"We go for stroller rides, we go shopping, and we like to swing."
Brooke Greenberg is a medical mystery. She's 17 years old, but she only weights 16 pounds and is only 30 inches tall. A person whose body isn't what it seems.
"The only thing that grows on Brooke is her hair and believe it or not her fingernails," said Howard Greenberg.
Family photos reveal her story. As an infant, there were no signs anything was wrong. Even her parents didn't know, but as her younger sister grew - Brooke didn't. Then at age 4, tragedy struck. A stroke-a brain tumor, but Brooke survived. For the next ten years, there have been few medical problems. Now, the focus is why did this young girl stop aging -or did she?
"She is changing and she's changing slowly," said Dr. Walker.
Doctor Richard Walker has dedicated his life's work to unravel the mystery of aging. Doctor Walker is teamed up with geneticist Maxine Sutcliffe to find the one gene that keeps Brooke young.
"We started out with regular chromosome analysis ... then we looked at the ends of the chromosomes," said CG Maxine Sutcliffe, Ph.D., Geneticist.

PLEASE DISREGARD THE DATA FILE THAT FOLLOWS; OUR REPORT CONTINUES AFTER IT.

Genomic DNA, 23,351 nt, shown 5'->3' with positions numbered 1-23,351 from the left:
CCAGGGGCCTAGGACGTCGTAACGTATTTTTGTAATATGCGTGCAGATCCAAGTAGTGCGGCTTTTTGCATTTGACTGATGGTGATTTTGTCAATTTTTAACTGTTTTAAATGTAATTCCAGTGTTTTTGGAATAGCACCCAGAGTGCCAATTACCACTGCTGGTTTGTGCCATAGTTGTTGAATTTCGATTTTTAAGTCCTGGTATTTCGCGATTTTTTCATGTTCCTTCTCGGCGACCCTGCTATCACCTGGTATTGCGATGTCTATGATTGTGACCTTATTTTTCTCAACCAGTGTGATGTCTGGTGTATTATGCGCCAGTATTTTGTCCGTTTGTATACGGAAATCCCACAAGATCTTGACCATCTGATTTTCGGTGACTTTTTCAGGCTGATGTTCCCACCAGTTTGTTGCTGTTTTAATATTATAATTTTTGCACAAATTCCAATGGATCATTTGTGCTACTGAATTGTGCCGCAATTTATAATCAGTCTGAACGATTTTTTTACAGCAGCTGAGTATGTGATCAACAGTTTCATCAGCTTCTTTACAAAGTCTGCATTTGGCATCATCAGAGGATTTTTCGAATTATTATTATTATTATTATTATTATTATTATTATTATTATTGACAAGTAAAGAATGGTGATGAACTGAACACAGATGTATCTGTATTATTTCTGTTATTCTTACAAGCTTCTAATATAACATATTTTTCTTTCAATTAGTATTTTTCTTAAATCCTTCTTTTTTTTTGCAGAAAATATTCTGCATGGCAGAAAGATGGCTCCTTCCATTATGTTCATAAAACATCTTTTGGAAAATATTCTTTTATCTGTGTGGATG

Her brain is the age equivalent of an infant; she still has all of her baby teeth. Her bone age is 10 years old and certain cellular markers equal her chronological age. Until now, scientists thought she was the one and only person alive to experience this but Dr. Walker recently came across three other people with the same condition.
A six year old girl, a 27 year old boy and a 40 year old man. The two males reveal what the future could hold for Brooke.
"If we could stop the process of decay slow as it is, then we would extend our productive years," said Richard Walker, Ph.D., University of South Florida.
Unraveling the mystery of aging through a child who can't grow up.
"And how apropos, to put the secret of this in a little child," said Howard Greenberg.
University of South Florida College of Medicine Health Media Relations and Communications Office12901 Bruce B. Downs Blvd.MDC 47Tampa, FL 33612
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